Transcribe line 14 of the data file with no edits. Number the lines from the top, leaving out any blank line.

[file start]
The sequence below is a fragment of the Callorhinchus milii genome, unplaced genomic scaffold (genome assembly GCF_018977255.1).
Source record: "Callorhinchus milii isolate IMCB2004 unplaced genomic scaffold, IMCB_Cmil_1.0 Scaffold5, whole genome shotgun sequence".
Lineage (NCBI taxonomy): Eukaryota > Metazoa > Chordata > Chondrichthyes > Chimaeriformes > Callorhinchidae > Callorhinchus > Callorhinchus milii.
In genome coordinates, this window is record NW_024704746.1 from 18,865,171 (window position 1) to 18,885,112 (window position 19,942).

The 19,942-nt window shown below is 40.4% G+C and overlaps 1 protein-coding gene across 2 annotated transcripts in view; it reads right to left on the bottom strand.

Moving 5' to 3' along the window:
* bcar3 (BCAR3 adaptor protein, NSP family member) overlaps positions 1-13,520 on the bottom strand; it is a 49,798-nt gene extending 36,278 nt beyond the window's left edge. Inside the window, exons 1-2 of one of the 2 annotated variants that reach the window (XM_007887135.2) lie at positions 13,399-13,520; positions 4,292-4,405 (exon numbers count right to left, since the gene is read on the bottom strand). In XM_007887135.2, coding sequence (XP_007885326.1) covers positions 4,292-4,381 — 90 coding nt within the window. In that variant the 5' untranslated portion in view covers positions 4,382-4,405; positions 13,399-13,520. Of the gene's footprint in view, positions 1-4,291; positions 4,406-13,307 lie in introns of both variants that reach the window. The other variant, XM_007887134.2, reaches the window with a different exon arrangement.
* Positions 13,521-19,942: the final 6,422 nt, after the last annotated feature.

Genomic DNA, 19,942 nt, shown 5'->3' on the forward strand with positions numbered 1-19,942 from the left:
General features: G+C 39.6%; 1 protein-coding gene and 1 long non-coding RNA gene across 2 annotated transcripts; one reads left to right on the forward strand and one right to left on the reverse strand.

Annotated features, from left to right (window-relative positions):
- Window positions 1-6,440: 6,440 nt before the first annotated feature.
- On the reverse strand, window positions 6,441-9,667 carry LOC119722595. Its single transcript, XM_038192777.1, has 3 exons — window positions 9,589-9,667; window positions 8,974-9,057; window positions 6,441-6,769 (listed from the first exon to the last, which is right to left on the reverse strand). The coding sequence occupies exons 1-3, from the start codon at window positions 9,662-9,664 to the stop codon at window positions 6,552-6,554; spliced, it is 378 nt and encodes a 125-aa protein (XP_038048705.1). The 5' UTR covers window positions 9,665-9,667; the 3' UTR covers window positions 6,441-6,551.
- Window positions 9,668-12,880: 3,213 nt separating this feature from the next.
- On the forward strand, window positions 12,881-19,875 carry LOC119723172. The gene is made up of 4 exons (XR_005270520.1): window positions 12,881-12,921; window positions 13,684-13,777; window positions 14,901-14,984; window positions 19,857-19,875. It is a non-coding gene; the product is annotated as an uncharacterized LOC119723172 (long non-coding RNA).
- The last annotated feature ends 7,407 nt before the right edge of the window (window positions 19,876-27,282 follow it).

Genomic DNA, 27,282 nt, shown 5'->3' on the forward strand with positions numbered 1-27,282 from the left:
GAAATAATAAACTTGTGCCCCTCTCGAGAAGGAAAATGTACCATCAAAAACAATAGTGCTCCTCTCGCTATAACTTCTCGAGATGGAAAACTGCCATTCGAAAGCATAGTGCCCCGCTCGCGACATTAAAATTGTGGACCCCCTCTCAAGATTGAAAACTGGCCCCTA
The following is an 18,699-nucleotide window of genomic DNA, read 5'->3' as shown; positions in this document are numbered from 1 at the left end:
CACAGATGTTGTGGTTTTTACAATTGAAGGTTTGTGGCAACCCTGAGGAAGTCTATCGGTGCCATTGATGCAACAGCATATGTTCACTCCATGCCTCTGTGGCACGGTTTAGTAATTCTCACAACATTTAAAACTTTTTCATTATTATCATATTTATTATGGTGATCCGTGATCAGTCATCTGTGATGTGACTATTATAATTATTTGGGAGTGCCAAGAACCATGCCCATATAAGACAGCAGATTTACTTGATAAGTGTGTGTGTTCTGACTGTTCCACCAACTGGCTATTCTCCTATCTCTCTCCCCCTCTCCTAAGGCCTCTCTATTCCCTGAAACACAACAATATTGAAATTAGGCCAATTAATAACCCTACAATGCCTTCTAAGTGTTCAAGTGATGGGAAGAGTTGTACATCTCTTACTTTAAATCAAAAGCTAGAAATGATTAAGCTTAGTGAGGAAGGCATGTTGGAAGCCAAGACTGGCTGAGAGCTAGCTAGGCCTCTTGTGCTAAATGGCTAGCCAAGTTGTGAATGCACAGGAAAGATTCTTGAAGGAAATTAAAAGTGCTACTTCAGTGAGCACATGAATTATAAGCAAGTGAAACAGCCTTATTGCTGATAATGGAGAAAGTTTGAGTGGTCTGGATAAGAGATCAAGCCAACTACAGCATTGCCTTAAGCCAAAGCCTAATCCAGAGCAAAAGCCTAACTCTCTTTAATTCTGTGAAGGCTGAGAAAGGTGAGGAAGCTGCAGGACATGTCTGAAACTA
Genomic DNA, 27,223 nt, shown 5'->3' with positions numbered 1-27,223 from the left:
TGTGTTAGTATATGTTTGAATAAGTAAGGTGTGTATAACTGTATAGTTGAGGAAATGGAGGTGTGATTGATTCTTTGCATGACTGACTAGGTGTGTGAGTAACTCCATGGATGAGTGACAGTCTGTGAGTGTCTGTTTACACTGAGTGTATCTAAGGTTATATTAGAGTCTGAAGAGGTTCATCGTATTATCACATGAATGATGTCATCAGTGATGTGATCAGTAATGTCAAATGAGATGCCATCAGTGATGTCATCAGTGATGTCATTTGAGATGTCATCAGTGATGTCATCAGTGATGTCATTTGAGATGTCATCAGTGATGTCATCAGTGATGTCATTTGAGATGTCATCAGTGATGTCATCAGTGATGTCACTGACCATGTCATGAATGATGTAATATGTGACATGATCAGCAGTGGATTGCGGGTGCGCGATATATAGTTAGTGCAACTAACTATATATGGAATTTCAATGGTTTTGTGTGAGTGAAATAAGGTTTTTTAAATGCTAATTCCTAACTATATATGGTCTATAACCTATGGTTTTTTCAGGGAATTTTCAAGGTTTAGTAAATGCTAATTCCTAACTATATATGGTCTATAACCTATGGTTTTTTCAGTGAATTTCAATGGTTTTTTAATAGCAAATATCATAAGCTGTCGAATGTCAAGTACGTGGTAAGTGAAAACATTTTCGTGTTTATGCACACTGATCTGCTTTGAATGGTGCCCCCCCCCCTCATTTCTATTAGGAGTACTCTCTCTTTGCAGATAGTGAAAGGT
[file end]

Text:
- Window positions 9,668-12,880: 3,213 nt separating this feature from the next.